We're very lucky to have children's author, Gerald Killingworth, with us at WritingNV to talk to us about his latest novel The Deadworld of Lanthorne Ghules.
In addition to writing, Gerald's interests include English folk music and song and morris dancing. He lives in Dorset.
When I was 10 I wrote a story called ‘Inca Gold’ of which I was hugely proud. It was about twenty foolscap sheets long which I thought was an exhausting length to have written. Years later I discovered that my mother had thrown it away. I am only just beginning to forgive her.
I don’t have a typical writing day. There are long periods when I just wander about in a day-dreaming sort of way, trying to sort out characters and events in my head. Then, when enough material has accumulated there I put it down in longhand, often starting late at night. I can sit scribbling like this for many hours on end, until 2 or 3 in the morning usually. I am definitely not one of those writers who can start promptly at 9 a.m. Perhaps I’m just lazy and unprofessional!
I think most writers are like me in waiting for ideas to hit them, often of an unexpected kind. I can’t force ideas – I do think writers have to wait until whatever it is in our brains that gives rise to words is ready to present us with a story, poem or play. Now that I am no longer teaching and my head isn’t full of thoughts about examination marks and lesson preparation, I find that I day-dream much more and if I am awake at, say 3 or 4 in the morning, ideas can suddenly appear. At such moments it is vital to take notice, even if am annoyed at having to get out of bed to find a pen and paper. I have written complete poems at such times – and published them! A couple of years ago, I suddenly saw, in my mind, two people engaged in a conversation, a teenager and a threatening figure. I had no idea who they were but I got up and wrote several thousand words of their conversation and it has been the starting point for a Young Adult novel I am writing in fits and starts.
I am revising another spooky Middle Grade children’s novel with the word ‘Ghosts’ in the title. I am also trying to sort out a final chapter for an adult psychological thriller. I am not happy with any of the versions of the final chapter I have written so far.
Well, writing stories is much more fun because you can make everything up and no-one can tell you that you are wrong because it’s your story and you make all the decisions. Writing a scholarly thesis is quite different because you know that the examiners will be jump on anything you say that isn’t accurate or proven. I use the stories as a welcome break from the PhD research when I can’t take any more of staring at dark Elizabethan lettering on the computer screen.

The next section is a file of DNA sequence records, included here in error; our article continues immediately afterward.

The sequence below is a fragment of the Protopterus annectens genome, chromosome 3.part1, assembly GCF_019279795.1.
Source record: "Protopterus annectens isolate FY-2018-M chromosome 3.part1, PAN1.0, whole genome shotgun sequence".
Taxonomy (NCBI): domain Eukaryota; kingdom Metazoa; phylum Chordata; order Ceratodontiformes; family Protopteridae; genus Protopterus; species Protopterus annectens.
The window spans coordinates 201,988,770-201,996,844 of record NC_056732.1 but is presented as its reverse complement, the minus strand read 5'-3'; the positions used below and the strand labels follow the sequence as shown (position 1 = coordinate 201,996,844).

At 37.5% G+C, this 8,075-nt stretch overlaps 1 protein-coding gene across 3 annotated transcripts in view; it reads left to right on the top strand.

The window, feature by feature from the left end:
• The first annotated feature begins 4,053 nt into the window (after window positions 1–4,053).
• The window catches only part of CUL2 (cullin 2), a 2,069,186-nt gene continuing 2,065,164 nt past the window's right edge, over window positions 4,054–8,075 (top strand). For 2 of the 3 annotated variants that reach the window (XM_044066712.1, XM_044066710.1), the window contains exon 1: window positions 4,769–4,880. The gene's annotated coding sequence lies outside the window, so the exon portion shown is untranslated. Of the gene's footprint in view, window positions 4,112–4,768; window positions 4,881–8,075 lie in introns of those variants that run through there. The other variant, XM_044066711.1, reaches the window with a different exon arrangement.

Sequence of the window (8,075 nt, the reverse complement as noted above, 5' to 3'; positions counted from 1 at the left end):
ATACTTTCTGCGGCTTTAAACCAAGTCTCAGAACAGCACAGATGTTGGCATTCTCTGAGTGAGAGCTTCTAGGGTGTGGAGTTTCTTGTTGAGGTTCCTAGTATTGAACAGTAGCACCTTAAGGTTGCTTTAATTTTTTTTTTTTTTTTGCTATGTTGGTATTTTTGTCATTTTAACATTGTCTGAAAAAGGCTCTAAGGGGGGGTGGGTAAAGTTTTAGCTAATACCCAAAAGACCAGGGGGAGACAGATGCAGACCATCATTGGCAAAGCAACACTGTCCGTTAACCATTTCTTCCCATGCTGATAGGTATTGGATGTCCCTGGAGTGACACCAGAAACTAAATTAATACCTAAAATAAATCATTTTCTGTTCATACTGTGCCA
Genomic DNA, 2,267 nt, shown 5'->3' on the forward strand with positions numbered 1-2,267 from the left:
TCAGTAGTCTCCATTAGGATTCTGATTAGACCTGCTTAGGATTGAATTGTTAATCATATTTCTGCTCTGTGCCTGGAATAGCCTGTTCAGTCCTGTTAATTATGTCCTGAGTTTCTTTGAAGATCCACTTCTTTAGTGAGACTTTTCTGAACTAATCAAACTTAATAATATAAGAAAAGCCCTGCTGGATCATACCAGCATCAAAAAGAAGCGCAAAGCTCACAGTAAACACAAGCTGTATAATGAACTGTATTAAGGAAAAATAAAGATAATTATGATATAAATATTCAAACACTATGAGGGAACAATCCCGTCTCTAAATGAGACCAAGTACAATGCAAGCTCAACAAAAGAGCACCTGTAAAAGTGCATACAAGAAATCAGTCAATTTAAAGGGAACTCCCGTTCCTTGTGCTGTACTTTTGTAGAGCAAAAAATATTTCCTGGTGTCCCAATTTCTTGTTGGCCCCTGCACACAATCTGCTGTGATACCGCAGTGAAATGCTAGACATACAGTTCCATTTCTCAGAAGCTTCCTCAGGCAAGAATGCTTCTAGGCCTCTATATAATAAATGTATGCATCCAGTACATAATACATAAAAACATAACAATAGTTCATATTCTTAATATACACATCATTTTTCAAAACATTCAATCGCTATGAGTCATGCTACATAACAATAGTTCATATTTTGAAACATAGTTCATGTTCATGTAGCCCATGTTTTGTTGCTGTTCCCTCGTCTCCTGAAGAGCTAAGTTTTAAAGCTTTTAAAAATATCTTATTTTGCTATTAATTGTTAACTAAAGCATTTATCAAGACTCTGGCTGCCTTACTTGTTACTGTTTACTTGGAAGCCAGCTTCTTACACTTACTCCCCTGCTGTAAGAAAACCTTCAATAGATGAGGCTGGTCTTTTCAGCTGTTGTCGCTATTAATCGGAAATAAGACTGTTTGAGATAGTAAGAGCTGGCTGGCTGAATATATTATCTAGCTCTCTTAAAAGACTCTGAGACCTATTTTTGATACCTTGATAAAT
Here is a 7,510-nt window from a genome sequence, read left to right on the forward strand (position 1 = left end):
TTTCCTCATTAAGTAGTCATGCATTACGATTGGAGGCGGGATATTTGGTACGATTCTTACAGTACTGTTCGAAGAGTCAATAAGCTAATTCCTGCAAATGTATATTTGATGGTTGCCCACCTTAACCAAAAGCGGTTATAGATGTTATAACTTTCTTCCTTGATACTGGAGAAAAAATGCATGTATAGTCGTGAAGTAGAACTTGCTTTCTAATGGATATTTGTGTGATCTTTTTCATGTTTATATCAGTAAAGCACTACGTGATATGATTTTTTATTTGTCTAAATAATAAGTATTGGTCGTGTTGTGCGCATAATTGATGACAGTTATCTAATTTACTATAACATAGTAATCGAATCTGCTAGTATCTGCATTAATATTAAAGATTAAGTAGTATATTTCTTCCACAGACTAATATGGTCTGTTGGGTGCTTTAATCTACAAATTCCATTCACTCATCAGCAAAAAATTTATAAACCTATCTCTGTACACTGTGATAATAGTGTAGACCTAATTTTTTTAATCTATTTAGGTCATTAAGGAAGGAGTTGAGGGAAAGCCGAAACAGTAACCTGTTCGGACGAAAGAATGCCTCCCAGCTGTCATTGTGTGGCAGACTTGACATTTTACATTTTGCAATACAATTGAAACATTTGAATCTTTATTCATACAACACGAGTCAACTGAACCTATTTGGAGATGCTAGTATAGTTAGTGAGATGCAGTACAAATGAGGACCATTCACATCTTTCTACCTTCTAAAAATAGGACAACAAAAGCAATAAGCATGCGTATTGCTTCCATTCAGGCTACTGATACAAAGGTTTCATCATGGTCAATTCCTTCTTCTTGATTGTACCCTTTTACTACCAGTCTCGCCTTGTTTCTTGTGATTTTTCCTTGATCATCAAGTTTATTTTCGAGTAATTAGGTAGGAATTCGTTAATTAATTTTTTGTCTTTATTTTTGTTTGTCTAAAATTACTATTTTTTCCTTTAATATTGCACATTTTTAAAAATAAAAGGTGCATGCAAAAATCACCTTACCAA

I really enjoy revising the first drafts that I have written by hand. Of course I end up cutting a lot, but there is a lot of satisfaction to be had from polishing the rough story you have set down.
I have really enjoyed creating the character Edward Harry in my adult fantasy ‘Hy Brazil’. He is extraordinarily full of himself, a kind of anti-hero, because being an English man in Elizabethan Ireland he really does believe that he is the bee’s knees. He has a lot to learn, but I loved writing his sardonic dialogue.
My favourite novel of all is ‘Mrs Dalloway’ by Virginia Woolf because the writing glows on the page and fills me with jealousy at her genius. My favourite children’s novel is perhaps ‘The Midnight Folk’ by John Masefield. I have a weakness for any book with magic in it and this one has that ‘Classical’ feel that merges the strange and the magical into the everyday and believable.
Keep on writing. Always believe that there is an editor or publisher out there who is waiting for you to find them. Keep sending out material and never sink into an ‘It’s not fair. I can’t be bothered any more’ mood. Whenever I hear about a publishing opportunity, I send out material, which is just how I came to be published by the wonderful Pushkin Press! Together with another 248 people I responded to an open-for-one-day submission window and found myself one of two writers chosen. To say I was flabbergasted, flattered and excited would be a complete under-statement.
Keep on writing and sending out material. Don’t complain that it isn’t fair if at first no-one tells you that you are as brilliant as you think you are; it’s just life and have to accept it. Be thicker-skinned.
The Dead World of Lanthorne Ghules
The novel follows Edwin whose life is changing and not for the better. He's moved to a new house, started at a new school and worst of all is the arrival of his new baby sister Mandoline.
But things might not be as bad as he fears, as Edwin makes an unusual pen-pal, Lanthorne, who introduces him to a strange world filled with dark secrets and thrilling adventures.
The fun and excitement takes a dark twist when Mandoline is taken by Lanthorne's evil Aunty Necra. Together, Edwin and Lanthorne must save baby Mandoline and at the same time discover the terrible secret so many people seem to know about but refuse to share with Edwin.
Gerald, thank you so much for joining us and providing us with such great advice. Huge congratulations on the publication of The Deadworld of Lanthorne Ghules.
The Deadworld of Lanthorne Ghules is published by Pushkin Press.
You can follow Gerald on Twitter
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